The Best Totalitarian Regime

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Daniel Pinkston at ICG discusses North Korean-Style “Democracy” and the Prospects for True Democratisation.

Under the concept of “democratic centralism” Kim Il-sung began to establish a personalistic system fitting the term “totalitarian” or “sultanistic” in the words of Juan J. Linz.[iii] Others have described the DPRK political system as “Stalinist, corporatist, mono-organizational, neo-traditional.” Charles Armstrong correctly points out that the state has displayed all of these characteristics and the state has transformed since it was founded in 1948.

Daniel Pinkston at ICG discusses North Korean-Style “Democracy” and the Prospects for True Democratisation.

Under the concept of “democratic centralism” Kim Il-sung began to establish a personalistic system fitting the term “totalitarian” or “sultanistic” in the words of Juan J. Linz.[iii] Others have described the DPRK political system as “Stalinist, corporatist, mono-organizational, neo-traditional.” Charles Armstrong correctly points out that the state has displayed all of these characteristics and the state has transformed since it was founded in 1948.

(…)A modern democracy must include free and fair elections, the protection of human rights and civil liberties, freedom of thought and of the press, freedom of religion and a separation of powers with an independent judiciary. The DPRK fails in every single category necessary for a functioning democracy. The DPRK probably has come closer to the totalitarian ideal than any of its predecessors that attempted to build a totalitarian system, and the DPRK has lasted longer than any of its peers.

Dictators and totalitarian leaders always face threats and challengers. The rent-seeking opportunities are extensive in personalistic systems, but even the greatest dictators are victims of the system because of the attention and resources that must be expended to remain in control. Terror is a common instrument in non-democratic regimes. The ruthlessness exercised in these systems and the consequences of losing power, which often results in death—or exile if lucky—lead to a culture of settling political differences violently.

The lack of internal checks and balances, and the very militarized societies built to maintain personalistic systems, often result in dictators using their militaries to settle international disputes. The North Korean case is exacerbated by national division and a sclerotic economy that obstructs any modernization of its conventional military forces. The result has been a long-term commitment to the development weapons of mass destruction (WMD) and their related delivery systems.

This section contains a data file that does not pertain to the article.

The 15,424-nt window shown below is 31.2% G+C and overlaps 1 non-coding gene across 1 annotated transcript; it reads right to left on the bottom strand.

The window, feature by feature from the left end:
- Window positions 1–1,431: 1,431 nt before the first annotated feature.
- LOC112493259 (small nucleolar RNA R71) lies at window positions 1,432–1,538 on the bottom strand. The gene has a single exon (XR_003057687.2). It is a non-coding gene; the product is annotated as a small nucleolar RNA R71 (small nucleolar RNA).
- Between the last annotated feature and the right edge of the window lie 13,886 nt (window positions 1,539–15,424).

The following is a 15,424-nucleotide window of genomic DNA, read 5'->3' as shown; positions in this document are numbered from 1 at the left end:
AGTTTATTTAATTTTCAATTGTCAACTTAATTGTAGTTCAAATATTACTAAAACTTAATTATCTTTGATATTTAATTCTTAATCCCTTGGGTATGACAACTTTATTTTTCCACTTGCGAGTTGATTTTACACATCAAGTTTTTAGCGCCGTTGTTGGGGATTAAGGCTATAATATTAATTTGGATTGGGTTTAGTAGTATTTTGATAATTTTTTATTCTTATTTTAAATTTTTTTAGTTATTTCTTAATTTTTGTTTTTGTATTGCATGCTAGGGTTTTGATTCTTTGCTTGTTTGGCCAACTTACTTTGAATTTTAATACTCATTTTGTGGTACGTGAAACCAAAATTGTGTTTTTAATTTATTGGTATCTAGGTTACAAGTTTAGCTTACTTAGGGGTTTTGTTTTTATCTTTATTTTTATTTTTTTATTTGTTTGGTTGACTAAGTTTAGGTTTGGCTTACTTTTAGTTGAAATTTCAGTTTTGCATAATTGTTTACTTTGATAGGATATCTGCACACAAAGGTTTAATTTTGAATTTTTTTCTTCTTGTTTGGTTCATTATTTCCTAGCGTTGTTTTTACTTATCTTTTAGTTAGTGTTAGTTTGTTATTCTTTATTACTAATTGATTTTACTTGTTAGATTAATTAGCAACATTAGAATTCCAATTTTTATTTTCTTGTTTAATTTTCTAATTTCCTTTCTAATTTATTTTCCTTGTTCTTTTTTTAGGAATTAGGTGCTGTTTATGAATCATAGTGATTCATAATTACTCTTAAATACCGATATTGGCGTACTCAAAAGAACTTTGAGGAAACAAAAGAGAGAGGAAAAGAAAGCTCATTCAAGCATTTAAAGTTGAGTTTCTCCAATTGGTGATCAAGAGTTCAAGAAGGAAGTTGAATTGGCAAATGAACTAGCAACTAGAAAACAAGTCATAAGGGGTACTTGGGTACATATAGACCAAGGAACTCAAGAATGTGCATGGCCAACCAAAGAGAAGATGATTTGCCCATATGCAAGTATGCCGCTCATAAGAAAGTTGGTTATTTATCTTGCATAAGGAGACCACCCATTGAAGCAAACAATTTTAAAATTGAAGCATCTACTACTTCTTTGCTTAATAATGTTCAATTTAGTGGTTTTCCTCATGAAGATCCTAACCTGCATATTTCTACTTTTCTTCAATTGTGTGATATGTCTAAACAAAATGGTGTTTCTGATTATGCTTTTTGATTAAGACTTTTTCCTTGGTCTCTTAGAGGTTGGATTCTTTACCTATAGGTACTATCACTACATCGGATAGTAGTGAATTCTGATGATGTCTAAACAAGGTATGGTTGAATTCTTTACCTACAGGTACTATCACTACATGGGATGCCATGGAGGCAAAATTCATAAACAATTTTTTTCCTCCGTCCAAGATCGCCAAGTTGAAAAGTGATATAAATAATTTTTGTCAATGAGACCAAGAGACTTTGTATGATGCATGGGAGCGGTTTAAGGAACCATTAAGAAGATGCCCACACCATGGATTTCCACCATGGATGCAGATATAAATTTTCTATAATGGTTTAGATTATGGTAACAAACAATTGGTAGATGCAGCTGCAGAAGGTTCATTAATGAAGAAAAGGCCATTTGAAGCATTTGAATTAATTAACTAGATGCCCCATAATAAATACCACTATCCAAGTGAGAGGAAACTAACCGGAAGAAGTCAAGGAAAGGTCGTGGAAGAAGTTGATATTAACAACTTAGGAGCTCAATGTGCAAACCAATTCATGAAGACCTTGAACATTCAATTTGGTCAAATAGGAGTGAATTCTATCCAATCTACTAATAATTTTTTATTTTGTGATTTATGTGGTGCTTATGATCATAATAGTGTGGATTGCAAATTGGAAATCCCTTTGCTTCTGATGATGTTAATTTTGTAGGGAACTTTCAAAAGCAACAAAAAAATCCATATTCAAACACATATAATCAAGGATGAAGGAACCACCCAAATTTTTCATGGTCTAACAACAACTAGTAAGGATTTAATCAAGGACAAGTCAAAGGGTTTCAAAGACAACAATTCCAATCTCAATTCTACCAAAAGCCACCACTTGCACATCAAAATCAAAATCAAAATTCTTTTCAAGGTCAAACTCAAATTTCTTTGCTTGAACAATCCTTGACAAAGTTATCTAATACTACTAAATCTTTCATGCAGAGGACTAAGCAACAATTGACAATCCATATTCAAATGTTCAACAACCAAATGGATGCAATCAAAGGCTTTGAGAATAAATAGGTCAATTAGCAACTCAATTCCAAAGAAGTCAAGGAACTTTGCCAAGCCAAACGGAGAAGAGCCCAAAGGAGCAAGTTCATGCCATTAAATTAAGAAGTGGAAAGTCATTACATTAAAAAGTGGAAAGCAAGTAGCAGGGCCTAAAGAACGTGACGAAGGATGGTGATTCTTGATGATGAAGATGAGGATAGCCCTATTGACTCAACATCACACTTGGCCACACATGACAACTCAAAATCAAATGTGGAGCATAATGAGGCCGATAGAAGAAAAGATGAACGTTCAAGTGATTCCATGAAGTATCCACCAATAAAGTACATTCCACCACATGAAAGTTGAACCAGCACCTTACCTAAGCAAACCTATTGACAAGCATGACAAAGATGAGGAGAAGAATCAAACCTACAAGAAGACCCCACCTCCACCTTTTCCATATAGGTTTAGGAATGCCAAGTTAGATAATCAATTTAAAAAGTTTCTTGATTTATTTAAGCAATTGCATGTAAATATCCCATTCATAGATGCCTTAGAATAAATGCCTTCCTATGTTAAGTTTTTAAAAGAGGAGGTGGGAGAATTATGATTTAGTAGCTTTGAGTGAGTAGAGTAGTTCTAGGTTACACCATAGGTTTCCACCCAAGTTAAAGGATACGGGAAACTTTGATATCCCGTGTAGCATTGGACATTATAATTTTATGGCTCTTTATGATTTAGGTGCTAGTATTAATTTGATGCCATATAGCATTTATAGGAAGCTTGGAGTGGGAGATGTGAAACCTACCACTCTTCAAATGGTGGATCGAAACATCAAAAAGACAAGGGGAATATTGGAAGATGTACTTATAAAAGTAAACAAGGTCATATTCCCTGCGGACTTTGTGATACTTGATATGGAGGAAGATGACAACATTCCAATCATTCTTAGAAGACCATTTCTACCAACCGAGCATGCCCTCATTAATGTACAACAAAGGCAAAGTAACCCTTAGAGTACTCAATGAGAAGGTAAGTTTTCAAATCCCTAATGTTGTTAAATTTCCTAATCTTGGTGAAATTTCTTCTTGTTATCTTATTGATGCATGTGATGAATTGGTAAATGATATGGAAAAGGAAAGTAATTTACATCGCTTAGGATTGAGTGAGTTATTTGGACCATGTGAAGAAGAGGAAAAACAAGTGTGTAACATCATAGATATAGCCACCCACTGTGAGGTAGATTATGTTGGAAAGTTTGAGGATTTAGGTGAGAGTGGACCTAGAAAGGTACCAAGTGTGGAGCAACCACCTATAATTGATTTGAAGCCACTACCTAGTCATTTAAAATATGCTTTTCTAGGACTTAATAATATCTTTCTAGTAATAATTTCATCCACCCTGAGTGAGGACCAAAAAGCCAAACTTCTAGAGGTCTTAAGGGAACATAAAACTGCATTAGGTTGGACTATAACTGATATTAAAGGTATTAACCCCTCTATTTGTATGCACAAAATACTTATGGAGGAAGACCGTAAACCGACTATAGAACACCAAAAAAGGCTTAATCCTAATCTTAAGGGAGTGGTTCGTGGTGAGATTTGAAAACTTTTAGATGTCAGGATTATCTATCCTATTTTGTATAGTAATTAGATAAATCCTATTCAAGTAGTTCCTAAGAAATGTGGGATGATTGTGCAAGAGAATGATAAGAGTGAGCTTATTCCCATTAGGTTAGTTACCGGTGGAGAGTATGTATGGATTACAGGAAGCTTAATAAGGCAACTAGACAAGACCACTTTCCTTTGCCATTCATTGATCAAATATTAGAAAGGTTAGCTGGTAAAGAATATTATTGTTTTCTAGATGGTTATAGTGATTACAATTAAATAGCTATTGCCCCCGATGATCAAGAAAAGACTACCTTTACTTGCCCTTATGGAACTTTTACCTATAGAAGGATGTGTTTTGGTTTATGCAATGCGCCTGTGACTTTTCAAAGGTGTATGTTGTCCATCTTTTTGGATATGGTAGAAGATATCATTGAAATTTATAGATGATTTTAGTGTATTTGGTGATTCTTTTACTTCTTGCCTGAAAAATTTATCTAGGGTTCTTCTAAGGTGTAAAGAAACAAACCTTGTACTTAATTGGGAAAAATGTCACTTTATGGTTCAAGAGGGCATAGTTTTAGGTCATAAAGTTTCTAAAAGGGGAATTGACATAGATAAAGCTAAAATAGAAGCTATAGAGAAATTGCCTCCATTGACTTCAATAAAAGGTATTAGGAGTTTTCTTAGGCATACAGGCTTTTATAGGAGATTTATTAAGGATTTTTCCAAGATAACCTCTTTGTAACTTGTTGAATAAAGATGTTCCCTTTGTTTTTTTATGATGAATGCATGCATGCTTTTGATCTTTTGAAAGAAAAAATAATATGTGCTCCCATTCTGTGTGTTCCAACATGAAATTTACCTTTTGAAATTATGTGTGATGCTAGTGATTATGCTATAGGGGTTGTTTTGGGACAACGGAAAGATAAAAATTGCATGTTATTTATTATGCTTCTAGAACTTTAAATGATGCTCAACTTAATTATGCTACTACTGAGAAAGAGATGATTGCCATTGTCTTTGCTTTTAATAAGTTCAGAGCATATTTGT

The need for critical technologies and materials, and the desire for economies of scale in production have led to the establishment of procurement and proliferation networks for the most dangerous materials and weapon systems.[vii] WMD development, including two nuclear tests, has brought international sanctions that have compounded the DPRK’s economic plight. North Korea’s WMD threat cannot be ignored, but the very sanctions and other international pressure designed to compel Pyongyang to disarm have had little effect. Instead, they almost certainly reinforce hardliners in North Korea. This is not to suggest that sanctions should be lifted. To the contrary—but we must have realistic expectations about the effectiveness.

We should not be very optimistic about WMD disarmament, economic liberalization, the protection of human rights and civil liberties or democratization until there is a change in leadership and a change in the political structure/system. Without structural change—in other words, without a dismantling of the inter-locking institutional arrangement of the KWP, the military, and the security apparatus and the tight centralized control of economic resources—whoever is the suryŏng will not matter. Anyone would rule in a similar fashion in such an institutional environment or risk being toppled from within.

The current DPRK system is doomed to failure, but it could last for a considerable time. The international community could impose democracy through force, but that would require a very costly war that is politically untenable. Deterrence and containment are the primary policy instruments for dealing with Pyongyang for years or decades ahead. That means waiting for change generated from within, but the prospects are bleak.

Democracy in a North Korean context is almost Orwellian. But, the decent comparative analysis aside, is Pinkston implying that North Koreans gave some claim to perfecting totalitarianism, what with all the other examples in human history? What’s missing is the international context that feeds the North Korean state, and that accounts for this “prodigy”.

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Filed under: Korea, Social Science Tagged: dprk, international crisis group, north korea, totalitarianism



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